n=1.962 pex (1-pxe)d2

Where pex: Expected prevalence;

n: Required sample;

d: Desired precision;

1.96 z-values for 95% confidence level.

Accordingly, a total of 384 fecal samples were collected for cross sectional survey.

Survey of the parasites

Fecal samples were collected from each animal selected for sampling to determine prevalence of Strongylosis and Fasciolosis in study area. A total of 218, 107 and 59 fecal samples were collected from Horse, Donkey and Mule respectively. The samples were collected directly from the rectum Equines by restraining in humane way of handling system. In addition, data concerning age, sex and species equine recorded properly while collecting fecal samples.

Laboratory techniques

All collected fecal samples were examined under microscope applying sedimentation, flotation and direct examination.

Direct fecal examination

In order to determine prevalence of gastro intestinal Strongylosis, a small quantity of fecal samples was taken and placed on slide, mixed with drop of water, spread out covered with a cover slip and examined directly under low power objective (40X) of microscope according to the method described Hendrx [15].

Sedimentation flotation technique

Approximately 3 g of faces was taken and mixed with 42 ml of water. The mixture was poured to test tube and kept for 15-30 min. The supernatant was decanted off and the sediment was poured into test tubes. The test tube was filled with saturated salt solution and inverted 5 or 6 times with the thumb over the open and a few drops of saturated salt solution was added until a convex meniscus stand above the top of the tube and allowed to stand for 15-30 min. Then cover slide was covered over the top of the test tube so that it is in contact with liquid. Finally, the cover glass was placed on slide and examined under low power microscope for the presence of Fasciola eggs.

Data management and analysis

All information regarding age, sex and species equine recorded in Microsoft Excel® Spread Sheet to analyses the data. The data was analyzed using SPSS version 15(SPSS Inc. © 2006 USA) data analyzing software analyses to compare and contrast the prevalence of Equine relative to age, sex and species of Equine. The descriptive statistics was used and cross tabulation were employed to determine p value and Chi-square. The prevalence was defined as the proportion of the animals (equines) positive for Fasciolosis and/or gastro intestinal Strongylosis to the total number of animals examined, which was expressed in percent. The difference in the prevalence Equine Fasciolosis and gastro intestinal Strongylosis among or between Equine species, age and sex groups was analyzed.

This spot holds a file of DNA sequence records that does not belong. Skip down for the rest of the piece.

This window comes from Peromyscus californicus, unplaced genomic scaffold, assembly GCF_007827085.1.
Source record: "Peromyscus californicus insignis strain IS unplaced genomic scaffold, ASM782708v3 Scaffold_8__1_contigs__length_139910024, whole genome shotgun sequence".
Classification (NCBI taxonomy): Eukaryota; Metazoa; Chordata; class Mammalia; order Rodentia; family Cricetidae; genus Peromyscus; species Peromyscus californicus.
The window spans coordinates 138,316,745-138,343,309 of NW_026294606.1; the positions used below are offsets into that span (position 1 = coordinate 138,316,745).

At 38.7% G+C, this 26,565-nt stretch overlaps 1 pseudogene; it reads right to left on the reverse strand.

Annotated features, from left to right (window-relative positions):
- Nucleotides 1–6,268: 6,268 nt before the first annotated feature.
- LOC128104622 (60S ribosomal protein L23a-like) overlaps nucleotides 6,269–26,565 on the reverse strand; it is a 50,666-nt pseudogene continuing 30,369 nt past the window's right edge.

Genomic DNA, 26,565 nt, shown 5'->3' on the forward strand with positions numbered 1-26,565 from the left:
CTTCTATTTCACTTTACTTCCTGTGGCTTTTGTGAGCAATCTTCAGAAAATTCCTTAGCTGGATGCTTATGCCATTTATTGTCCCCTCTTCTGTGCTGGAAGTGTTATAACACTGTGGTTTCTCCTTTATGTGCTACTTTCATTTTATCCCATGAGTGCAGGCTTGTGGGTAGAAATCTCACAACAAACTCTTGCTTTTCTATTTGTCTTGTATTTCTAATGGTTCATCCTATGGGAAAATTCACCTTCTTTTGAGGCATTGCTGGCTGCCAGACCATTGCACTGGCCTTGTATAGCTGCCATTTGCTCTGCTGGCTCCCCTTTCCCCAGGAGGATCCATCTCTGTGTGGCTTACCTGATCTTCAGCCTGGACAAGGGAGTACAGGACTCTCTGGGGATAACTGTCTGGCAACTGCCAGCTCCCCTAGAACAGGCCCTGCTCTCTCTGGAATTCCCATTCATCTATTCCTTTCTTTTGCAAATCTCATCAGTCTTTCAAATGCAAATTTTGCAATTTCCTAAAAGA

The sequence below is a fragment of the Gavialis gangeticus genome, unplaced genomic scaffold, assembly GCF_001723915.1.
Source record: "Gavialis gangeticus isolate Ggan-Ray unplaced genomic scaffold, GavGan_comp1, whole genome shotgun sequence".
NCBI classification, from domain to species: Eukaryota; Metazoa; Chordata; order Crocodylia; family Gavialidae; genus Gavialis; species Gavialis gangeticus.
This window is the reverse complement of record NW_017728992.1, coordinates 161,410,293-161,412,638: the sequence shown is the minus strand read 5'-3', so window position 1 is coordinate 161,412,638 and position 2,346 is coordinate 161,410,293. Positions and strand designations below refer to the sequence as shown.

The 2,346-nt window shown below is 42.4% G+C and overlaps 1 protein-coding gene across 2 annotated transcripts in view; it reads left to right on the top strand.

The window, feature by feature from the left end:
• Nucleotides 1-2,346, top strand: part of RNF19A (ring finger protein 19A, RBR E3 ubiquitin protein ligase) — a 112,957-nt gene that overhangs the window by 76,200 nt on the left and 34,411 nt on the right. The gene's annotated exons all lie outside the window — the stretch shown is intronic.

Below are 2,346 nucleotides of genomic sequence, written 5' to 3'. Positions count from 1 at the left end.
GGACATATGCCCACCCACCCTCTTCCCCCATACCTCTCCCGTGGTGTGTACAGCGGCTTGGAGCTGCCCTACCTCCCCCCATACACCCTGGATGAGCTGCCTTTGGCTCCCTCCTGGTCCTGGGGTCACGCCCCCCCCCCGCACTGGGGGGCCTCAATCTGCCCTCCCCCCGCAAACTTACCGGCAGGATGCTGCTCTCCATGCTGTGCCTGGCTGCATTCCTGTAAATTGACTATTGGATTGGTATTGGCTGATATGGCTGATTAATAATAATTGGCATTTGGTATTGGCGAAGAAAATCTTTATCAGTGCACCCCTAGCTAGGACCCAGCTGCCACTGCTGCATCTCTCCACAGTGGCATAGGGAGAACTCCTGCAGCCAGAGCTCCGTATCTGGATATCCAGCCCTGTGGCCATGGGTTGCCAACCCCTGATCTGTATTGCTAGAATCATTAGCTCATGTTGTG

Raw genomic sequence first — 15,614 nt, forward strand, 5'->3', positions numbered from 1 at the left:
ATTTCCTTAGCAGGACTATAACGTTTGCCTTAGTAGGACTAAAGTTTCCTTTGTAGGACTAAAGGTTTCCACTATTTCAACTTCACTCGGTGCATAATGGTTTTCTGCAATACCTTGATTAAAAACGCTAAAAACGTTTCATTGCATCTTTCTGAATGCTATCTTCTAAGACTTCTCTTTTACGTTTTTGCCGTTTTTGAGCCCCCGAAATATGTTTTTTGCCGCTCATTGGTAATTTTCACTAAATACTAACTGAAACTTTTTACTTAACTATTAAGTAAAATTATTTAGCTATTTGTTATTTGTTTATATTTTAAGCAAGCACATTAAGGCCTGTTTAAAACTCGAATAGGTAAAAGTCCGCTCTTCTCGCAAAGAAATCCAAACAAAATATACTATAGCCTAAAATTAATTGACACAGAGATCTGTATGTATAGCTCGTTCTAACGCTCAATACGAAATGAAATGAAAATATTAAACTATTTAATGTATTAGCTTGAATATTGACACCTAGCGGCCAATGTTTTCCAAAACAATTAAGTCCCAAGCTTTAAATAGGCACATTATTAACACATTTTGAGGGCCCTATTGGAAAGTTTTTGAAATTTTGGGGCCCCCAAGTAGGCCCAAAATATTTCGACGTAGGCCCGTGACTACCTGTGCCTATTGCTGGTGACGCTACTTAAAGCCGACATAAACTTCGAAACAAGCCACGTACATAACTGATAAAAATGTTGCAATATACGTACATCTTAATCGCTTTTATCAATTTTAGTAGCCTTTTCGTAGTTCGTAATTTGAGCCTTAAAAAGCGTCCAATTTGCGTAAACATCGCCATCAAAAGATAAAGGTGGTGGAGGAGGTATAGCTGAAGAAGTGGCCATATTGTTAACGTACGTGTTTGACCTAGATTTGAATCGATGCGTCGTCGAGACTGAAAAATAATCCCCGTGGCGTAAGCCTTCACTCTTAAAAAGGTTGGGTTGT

Results

Out of 384 examined animals, 321 (83.6%) were detected to be positive for gastro intestinal Strongylosis. Out of which, 171 (79.4%); 102 (96.3%) and 48 (81.4%) of horses, donkeys and mules were positive to Equine gastro intestinal Strongylosis. Meanwhile, the overall prevalence of equine Fasciolosis was 46 (11.98%); Out of which, the prevalence of horses, donkeys and mules were 23 (10.6%), 15 (14%) and 8 (13.6%), respectively (Tables 1 and 2).

Species Total examined No. of positive Prevalence (%) 95% Confidence Interval
Donkeys 107 102 96.3 0.89-0.98
Horses 218 171 78.4 0.72-0.84
Mules 59 48 81.4 0.69-0.90
Total 384 321 83.59 0.79- 0.87

Table 1. Prevalence of gastro intestinal Strongylosis in different equine species in and around Goba District.

Species Total examined No. of positive Prevalence (%) 95% Confidence Interval
Donkeys 107 15 14 0.08-0 .22
Horses 218 23 10.6 0.07-0 .15
Mules 59 8 13.6 0.06-0.25
Total 384 46 11.98 0.09-0 .16

Table 2. Prevalence of Fasciolosis in different equine species in and around Goba District.

Discussion